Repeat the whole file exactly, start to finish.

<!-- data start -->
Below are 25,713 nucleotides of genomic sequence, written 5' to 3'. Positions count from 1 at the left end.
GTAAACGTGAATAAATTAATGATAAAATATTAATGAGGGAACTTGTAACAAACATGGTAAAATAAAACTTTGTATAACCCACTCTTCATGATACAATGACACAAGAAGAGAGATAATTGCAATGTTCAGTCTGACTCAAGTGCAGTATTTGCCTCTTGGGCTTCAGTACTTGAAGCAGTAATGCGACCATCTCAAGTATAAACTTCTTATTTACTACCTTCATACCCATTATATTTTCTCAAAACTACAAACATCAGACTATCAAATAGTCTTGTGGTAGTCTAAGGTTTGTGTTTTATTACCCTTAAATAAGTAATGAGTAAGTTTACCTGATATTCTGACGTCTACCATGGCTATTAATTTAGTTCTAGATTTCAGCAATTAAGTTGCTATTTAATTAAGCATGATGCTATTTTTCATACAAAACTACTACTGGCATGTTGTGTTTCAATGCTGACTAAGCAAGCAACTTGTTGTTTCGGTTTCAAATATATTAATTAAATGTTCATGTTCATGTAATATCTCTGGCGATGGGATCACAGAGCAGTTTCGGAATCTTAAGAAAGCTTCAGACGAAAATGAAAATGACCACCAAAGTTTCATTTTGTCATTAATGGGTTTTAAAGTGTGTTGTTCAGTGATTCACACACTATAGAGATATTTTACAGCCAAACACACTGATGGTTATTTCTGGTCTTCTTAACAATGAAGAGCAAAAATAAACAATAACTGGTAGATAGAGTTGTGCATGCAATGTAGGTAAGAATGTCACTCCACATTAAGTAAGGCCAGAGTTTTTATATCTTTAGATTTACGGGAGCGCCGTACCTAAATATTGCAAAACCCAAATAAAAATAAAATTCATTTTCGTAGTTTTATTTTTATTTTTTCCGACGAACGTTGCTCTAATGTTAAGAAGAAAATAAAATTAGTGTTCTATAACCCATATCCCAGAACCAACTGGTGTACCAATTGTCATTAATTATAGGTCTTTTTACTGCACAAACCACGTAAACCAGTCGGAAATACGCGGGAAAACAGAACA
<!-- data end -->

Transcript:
Below are 25,713 nucleotides of genomic sequence, written 5' to 3'. Positions count from 1 at the left end.
GTAAACGTGAATAAATTAATGATAAAATATTAATGAGGGAACTTGTAACAAACATGGTAAAATAAAACTTTGTATAACCCACTCTTCATGATACAATGACACAAGAAGAGAGATAATTGCAATGTTCAGTCTGACTCAAGTGCAGTATTTGCCTCTTGGGCTTCAGTACTTGAAGCAGTAATGCGACCATCTCAAGTATAAACTTCTTATTTACTACCTTCATACCCATTATATTTTCTCAAAACTACAAACATCAGACTATCAAATAGTCTTGTGGTAGTCTAAGGTTTGTGTTTTATTACCCTTAAATAAGTAATGAGTAAGTTTACCTGATATTCTGACGTCTACCATGGCTATTAATTTAGTTCTAGATTTCAGCAATTAAGTTGCTATTTAATTAAGCATGATGCTATTTTTCATACAAAACTACTACTGGCATGTTGTGTTTCAATGCTGACTAAGCAAGCAACTTGTTGTTTCGGTTTCAAATATATTAATTAAATGTTCATGTTCATGTAATATCTCTGGCGATGGGATCACAGAGCAGTTTCGGAATCTTAAGAAAGCTTCAGACGAAAATGAAAATGACCACCAAAGTTTCATTTTGTCATTAATGGGTTTTAAAGTGTGTTGTTCAGTGATTCACACACTATAGAGATATTTTACAGCCAAACACACTGATGGTTATTTCTGGTCTTCTTAACAATGAAGAGCAAAAATAAACAATAACTGGTAGATAGAGTTGTGCATGCAATGTAGGTAAGAATGTCACTCCACATTAAGTAAGGCCAGAGTTTTTATATCTTTAGATTTACGGGAGCGCCGTACCTAAATATTGCAAAACCCAAATAAAAATAAAATTCATTTTCGTAGTTTTATTTTTATTTTTTCCGACGAACGTTGCTCTAATGTTAAGAAGAAAATAAAATTAGTGTTCTATAACCCATATCCCAGAACCAACTGGTGTACCAATTGTCATTAATTATAGGTCTTTTTACTGCACAAACCACGTAAACCAGTCGGAAATACGCGGGAAAACAGAACA